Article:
For Gaza’s peaceful protesters, power is all about perception | Leonie Fleischmann

Despite the protests’ non-violent origins and goals, events unfolded rather differently. As is common in civil resistance movements, a violent fringe emerged

On the 70th anniversary of the Nakba – the displacement of Palestinians when the state of Israel was founded – the people of Gaza, who have been under Israeli blockade and the rule of Hamas for more than a decade, mobilised in their largest civil resistance demonstrations since the early 2000s. Since the protests began on March 30, the Gazans have been met with tear gas and sniper fire. Thousands have been injured, and more than 100 killed.

The world’s media quickly responded with an array of conflicting reports. The debate over the protests, which have been dubbed the Great Return March, is really an argument about the extent to which the protests were violent actions orchestrated by Hamas – and, by extension, the extent to which Israel was justified in using lethal force against the demonstrators. The demonstrators have a critical stake in this debate.

Some outsiders portray the protesters as a violent danger to Israeli soldiers and citizens – and thereby justify the Israeli response as a matter of security. Similarly, when they attribute the organisation and conduct of the demonstrations to Hamas, Israel’s own security rhetoric comes to the fore. That in turn provides a significant boost to Hamas’s dwindling support in Gaza itself. But other coverage of the demonstrations portrays the protesters as peaceful activists unaffiliated with Hamas – meaning Israel can be said to have used excessive and unlawful force.

For Gaza’s peaceful activists, the competition between these different representations is everything. The power of civil resistance, also known as non-violent struggle, lies partly in the spectacle it creates of unarmed civilians under attack by armed authorities. If the wrong spectacle is created, the power of protest is squandered.

The use of violent measures against unarmed protesters often backfires – sympathy is elicited, awareness is raised and support is galvanised. Citizens may withdraw support for their government, and soldiers or the police unwilling to follow violent commands may refuse to act. The Israeli human rights organisation B’Tselem has called on Israeli soldiers to refuse to shoot at protesters who do not “pose mortal danger”. But if civil demonstrations turn violent and pose a physical threat, then a violent response can be justified, both morally and legally.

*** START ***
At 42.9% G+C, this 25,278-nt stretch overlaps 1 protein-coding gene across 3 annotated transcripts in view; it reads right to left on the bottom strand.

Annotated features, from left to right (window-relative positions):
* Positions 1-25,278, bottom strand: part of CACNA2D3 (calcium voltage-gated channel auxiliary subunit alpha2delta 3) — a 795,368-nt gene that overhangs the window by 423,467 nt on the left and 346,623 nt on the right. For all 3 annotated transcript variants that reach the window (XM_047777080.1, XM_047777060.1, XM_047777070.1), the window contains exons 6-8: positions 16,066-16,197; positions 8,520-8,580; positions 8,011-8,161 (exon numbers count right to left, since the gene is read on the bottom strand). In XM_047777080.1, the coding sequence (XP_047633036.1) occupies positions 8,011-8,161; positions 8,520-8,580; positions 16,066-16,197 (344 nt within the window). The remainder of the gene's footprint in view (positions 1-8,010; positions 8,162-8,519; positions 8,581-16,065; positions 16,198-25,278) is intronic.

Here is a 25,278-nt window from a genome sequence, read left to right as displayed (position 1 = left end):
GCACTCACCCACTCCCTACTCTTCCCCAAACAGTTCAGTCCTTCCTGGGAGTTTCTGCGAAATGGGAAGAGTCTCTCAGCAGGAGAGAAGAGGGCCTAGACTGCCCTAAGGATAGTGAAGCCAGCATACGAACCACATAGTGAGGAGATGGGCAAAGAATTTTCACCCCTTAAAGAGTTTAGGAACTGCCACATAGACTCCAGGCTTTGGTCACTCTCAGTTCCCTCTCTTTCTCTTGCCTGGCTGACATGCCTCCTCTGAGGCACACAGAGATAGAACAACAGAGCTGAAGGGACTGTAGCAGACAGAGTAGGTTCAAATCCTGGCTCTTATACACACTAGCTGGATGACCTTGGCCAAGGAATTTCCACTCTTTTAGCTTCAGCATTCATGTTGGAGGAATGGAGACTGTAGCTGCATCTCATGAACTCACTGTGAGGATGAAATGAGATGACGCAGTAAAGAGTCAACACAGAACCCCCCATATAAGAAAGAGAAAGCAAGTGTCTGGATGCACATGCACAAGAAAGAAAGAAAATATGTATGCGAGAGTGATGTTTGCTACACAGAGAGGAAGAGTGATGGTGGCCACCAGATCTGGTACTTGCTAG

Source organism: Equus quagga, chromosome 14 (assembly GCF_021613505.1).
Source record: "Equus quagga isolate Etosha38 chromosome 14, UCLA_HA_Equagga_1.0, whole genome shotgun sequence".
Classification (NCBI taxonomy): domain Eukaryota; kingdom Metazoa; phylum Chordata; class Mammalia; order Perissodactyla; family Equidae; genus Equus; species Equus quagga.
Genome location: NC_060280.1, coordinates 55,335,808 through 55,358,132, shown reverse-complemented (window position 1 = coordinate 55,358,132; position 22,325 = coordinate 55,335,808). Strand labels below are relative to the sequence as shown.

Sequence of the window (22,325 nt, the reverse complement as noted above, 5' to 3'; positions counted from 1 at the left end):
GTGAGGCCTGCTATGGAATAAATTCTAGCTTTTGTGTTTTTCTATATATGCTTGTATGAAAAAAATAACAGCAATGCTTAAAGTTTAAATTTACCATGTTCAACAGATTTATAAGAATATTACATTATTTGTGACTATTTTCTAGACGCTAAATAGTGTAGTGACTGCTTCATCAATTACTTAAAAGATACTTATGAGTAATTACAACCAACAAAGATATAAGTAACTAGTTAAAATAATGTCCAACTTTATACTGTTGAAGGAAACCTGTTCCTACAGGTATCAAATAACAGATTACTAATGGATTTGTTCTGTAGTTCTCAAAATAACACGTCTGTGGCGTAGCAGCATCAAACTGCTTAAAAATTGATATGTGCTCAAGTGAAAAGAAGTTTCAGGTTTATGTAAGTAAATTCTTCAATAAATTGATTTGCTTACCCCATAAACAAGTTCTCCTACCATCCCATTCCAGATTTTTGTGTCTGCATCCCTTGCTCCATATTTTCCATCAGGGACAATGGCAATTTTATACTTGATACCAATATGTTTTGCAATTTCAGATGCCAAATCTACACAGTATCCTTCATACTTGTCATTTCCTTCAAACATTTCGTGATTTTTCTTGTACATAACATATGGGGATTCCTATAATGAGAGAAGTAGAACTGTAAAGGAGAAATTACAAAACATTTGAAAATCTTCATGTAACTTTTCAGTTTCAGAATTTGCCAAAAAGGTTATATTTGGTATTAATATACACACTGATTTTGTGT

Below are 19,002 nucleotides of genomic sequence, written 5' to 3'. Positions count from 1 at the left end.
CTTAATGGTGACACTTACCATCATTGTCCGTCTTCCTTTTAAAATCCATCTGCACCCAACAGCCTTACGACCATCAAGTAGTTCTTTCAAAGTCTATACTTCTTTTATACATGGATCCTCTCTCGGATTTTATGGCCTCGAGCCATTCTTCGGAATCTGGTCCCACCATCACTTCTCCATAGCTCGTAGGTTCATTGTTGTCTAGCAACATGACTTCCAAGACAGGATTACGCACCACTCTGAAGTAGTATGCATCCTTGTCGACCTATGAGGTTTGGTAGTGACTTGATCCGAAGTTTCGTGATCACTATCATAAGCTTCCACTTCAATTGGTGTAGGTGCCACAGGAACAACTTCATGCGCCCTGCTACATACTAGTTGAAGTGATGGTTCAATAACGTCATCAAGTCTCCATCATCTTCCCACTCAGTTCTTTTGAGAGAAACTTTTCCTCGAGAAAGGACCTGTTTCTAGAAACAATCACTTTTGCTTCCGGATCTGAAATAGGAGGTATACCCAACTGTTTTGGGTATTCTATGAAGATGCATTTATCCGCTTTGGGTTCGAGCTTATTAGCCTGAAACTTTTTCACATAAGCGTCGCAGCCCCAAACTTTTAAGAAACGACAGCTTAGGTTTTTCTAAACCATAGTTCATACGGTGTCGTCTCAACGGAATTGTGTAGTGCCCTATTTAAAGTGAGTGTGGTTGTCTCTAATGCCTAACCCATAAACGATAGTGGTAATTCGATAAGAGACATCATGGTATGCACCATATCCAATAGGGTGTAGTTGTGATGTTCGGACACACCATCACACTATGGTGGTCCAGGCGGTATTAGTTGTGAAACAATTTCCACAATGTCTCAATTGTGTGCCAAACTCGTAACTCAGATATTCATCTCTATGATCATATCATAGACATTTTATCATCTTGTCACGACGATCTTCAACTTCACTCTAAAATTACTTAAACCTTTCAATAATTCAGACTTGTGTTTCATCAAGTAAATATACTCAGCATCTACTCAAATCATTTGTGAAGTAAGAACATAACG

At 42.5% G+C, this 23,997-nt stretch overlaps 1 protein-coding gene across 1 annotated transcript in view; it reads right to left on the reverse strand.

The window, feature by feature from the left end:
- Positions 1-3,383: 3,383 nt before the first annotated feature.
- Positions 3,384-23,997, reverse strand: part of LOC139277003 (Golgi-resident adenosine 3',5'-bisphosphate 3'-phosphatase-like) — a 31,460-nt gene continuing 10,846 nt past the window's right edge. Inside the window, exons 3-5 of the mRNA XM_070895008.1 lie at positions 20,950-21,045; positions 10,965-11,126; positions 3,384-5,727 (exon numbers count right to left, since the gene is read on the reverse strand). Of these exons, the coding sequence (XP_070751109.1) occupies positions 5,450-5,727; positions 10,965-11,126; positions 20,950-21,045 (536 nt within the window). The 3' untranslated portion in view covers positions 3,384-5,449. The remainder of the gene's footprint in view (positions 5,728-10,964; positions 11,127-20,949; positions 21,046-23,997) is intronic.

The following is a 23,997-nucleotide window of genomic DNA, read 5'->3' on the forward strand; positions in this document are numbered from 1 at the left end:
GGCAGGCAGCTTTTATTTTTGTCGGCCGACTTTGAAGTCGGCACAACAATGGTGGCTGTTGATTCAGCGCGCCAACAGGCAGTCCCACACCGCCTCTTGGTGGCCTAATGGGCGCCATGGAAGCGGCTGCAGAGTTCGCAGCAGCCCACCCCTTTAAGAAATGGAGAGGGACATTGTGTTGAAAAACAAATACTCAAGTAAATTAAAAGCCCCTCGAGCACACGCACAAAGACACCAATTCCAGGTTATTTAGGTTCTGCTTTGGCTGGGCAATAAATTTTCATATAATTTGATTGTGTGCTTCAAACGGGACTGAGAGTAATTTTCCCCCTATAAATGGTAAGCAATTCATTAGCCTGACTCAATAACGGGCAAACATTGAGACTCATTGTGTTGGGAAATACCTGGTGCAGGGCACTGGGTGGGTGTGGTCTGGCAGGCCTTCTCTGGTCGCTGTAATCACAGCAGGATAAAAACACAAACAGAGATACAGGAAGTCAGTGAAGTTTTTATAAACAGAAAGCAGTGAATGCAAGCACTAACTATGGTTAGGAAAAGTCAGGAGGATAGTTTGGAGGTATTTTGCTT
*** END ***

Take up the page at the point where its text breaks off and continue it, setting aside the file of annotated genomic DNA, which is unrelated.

Understanding the origins and nature of these demonstrations is therefore paramount.

Taking over the narrative

The Nakba day demonstrations were originally conceived by Gaza journalist and activist Ahmed Abu Artema, who wrote a viral Facebook post wondering: “What if 200,000 Palestinians came out in a peaceful march … entered our occupied territories for a few kilometres, raised the flag of Palestine and the keys of return … and insisted on staying there peacefully without any form of violence?” As his idea gained traction, youth committees were set up in Gaza, local organisations were consulted, and political factions were invited to involve themselves.

As 20 organisers called on participants to use non-violent methods of resistance, informal camps began to pop up on the border. Muthana al-Najjar, a journalist, was the first to set up a tent 700 metres from the fence that separates Gaza from Israel. Others were erected alongside it, each named after a village from which Palestinians had been expelled. The demonstrators held reading chains and “pray-ins”. They planted olive saplings near the fence – and some dressed as characters from Avatar, a film where a powerful corporation occupies a planet and violently oppresses its indigenous inhabitants. Different organisations, such as the Waed Society for Prisoners and Ex-Prisoners, used the opportunity to highlight their particular causes.

But despite the protests’ non-violent origins and goals, events unfolded rather differently. As is common in civil resistance movements, a violent fringe emerged.

Ahead of the demonstrations, Israel warned the protesters that it would shoot anyone who came within 300 metres of the fence. Hamas duly took the opportunity to stake its claim on the protests, giving its workers time off to join the largest demonstrations on May 14 and 15. Young men affiliated with Hamas set tyres alight, threw stones and Molotov cocktails, and tried to breach the fence. These actions combined with Hamas’s specific involvement gave Israel justification for the use of force.

As the dust settles from the resulting violence, further investigations can determine who exactly was killed by the Israeli army, under what immediate circumstances, and how and when the balance between violent and non-violent methods shifted. It’s all part of the same old game: the fate of the peaceful protesters’ cause depends on how these demonstrations are framed, and therefore, on who is able to take control of the narrative.